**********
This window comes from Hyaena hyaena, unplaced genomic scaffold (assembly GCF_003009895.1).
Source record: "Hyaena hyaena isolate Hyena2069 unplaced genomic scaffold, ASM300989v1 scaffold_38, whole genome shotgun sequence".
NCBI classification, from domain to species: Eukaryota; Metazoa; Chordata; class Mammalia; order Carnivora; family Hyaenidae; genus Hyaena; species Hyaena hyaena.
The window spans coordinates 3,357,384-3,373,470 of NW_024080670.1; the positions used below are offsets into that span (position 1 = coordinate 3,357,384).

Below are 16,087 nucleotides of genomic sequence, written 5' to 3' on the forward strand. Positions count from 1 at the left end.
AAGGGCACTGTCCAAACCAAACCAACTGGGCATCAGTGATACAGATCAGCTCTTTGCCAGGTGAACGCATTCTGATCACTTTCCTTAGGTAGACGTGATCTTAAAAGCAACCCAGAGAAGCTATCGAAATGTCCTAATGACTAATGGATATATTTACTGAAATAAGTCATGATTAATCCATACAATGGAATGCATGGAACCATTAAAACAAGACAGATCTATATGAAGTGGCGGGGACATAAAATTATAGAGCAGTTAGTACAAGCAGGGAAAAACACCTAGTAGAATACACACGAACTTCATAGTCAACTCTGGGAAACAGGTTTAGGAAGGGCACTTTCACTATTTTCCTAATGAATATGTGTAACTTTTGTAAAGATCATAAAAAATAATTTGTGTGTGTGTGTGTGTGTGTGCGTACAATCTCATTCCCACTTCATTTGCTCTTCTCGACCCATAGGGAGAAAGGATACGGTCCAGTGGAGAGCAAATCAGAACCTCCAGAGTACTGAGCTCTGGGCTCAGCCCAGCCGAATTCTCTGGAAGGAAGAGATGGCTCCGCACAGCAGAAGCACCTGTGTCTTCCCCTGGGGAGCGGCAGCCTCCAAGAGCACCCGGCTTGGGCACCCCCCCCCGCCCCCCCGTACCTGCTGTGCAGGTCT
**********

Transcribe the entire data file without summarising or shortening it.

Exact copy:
This window comes from Hyaena hyaena, unplaced genomic scaffold (assembly GCF_003009895.1).
Source record: "Hyaena hyaena isolate Hyena2069 unplaced genomic scaffold, ASM300989v1 scaffold_38, whole genome shotgun sequence".
NCBI classification, from domain to species: Eukaryota; Metazoa; Chordata; class Mammalia; order Carnivora; family Hyaenidae; genus Hyaena; species Hyaena hyaena.
The window spans coordinates 3,357,384-3,373,470 of NW_024080670.1; the positions used below are offsets into that span (position 1 = coordinate 3,357,384).

Below are 16,087 nucleotides of genomic sequence, written 5' to 3' on the forward strand. Positions count from 1 at the left end.
AAGGGCACTGTCCAAACCAAACCAACTGGGCATCAGTGATACAGATCAGCTCTTTGCCAGGTGAACGCATTCTGATCACTTTCCTTAGGTAGACGTGATCTTAAAAGCAACCCAGAGAAGCTATCGAAATGTCCTAATGACTAATGGATATATTTACTGAAATAAGTCATGATTAATCCATACAATGGAATGCATGGAACCATTAAAACAAGACAGATCTATATGAAGTGGCGGGGACATAAAATTATAGAGCAGTTAGTACAAGCAGGGAAAAACACCTAGTAGAATACACACGAACTTCATAGTCAACTCTGGGAAACAGGTTTAGGAAGGGCACTTTCACTATTTTCCTAATGAATATGTGTAACTTTTGTAAAGATCATAAAAAATAATTTGTGTGTGTGTGTGTGTGTGTGCGTACAATCTCATTCCCACTTCATTTGCTCTTCTCGACCCATAGGGAGAAAGGATACGGTCCAGTGGAGAGCAAATCAGAACCTCCAGAGTACTGAGCTCTGGGCTCAGCCCAGCCGAATTCTCTGGAAGGAAGAGATGGCTCCGCACAGCAGAAGCACCTGTGTCTTCCCCTGGGGAGCGGCAGCCTCCAAGAGCACCCGGCTTGGGCACCCCCCCCCGCCCCCCCGTACCTGCTGTGCAGGTCT